India, from the line of his aruval in Mr. Pini seconded the motion; which that country until the glorious termwas unamously agreed to.

nation of the war, &c. Alfo, io Ed. In a Coomitee of the whole waid Lord Clive and Jolin Dacan, House, on a rebolution for opening the esq. governors of the Tetlements of ports of this kingdom for the importa. Madras and Bombay, for their very tion of foreigo corn;

meritorious conduct in cooperaring The Chancellor of ibe Excboquer with the governor generai, &c. And said, ţhat he wifhed io have it general. to Lieutenanı-gev. Hris, to M jors. ly understood, that, wbatever may be general Stuari, Hartley, and Beard, the ultimate account of the crops in and the wfficers under their command, the prelent year, it was the fixed in. for the very great zeal, Ipint, and tention of Government to keep the bravery,-manitafted by them in the ports open for the importation of fo.

operations of the war ag inti Tippoo reign corn until the 301h of September, Sultaun, &c. - And, l.fily, 1800. He was also tolietous that the non-con millioned officers and prirates inerchants fhould be intorned, that of the Indian army. the supplies of corn to be imported The questions being severally put were to be lett wholly to their indivi- on hele motions, they were unanidual competition, without any pur mously voted by the Hoult; and the chale being made, or any oterference Lord Chanceilor was ordered to com. offered, on the part of Government. municate the time to Governor gene:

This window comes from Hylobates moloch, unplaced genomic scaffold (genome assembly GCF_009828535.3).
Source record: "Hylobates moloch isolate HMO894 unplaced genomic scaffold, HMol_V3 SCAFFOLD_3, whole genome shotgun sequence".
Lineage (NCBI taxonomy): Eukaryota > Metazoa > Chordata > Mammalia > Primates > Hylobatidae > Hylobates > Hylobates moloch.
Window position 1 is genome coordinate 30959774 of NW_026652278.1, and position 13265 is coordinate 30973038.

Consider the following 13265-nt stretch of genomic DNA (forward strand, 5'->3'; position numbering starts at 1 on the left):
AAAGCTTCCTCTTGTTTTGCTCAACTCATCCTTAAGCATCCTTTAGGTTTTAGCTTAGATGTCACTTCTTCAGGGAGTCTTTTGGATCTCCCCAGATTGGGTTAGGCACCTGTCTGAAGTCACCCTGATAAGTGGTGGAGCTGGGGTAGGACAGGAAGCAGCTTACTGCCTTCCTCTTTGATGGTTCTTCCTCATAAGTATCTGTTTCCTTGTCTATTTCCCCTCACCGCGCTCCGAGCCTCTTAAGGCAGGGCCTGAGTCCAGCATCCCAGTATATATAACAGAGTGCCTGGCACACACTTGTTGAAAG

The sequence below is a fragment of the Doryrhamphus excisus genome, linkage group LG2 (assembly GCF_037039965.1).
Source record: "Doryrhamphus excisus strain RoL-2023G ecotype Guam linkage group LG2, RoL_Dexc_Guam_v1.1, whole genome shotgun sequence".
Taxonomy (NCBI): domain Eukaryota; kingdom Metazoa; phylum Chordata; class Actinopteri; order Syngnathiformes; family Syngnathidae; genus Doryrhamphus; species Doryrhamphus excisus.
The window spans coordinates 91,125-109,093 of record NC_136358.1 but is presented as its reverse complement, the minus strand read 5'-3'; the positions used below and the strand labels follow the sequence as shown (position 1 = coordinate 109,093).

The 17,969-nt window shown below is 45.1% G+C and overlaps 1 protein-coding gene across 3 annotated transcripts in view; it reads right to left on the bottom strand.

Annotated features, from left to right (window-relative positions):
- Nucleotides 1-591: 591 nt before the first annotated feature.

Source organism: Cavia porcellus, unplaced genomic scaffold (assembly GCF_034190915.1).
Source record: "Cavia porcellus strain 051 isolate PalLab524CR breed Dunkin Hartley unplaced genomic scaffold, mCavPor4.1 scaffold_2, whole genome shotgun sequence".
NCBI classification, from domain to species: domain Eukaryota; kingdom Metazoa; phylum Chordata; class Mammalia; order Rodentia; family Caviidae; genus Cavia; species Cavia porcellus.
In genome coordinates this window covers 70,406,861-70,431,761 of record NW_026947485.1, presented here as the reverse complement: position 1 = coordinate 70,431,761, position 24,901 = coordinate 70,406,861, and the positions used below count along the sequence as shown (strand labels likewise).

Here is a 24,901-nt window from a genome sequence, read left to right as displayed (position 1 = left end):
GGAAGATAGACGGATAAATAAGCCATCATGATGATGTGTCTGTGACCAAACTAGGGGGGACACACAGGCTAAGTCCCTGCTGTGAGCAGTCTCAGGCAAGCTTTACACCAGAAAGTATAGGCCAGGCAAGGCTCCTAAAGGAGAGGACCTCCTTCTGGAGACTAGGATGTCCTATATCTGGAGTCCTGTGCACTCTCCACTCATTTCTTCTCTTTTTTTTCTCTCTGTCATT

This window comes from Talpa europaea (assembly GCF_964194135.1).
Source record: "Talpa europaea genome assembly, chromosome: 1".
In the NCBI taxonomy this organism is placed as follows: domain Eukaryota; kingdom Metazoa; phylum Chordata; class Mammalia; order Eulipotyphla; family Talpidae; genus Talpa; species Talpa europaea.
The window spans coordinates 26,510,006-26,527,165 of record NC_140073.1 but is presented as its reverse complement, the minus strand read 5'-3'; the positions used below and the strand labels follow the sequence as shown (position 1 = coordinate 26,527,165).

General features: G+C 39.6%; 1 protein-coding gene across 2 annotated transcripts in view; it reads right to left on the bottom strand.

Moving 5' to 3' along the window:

The refulution was o. deied to be ral the Earl of Mornington. reported.

The

to the

The militia bill (after a short con informed, whether the communicaversation, in which Lord Grenville tion he alluded :o related to the recent fred, that it was his Mujelty's inien. correspondence between the French tion only, by the presene measure, to and his Maje?ty's Ministers; as, of so avail himself, to a certain «xtent, of much conlequence did he consider the lervices of such persons in the mic that correspondence to his country, if litia as might bill wider to serve in the it did not, he wruld now move an adregular forces) was read a second d'els to his M jelity for copies of tione,

those papers in be laid betore the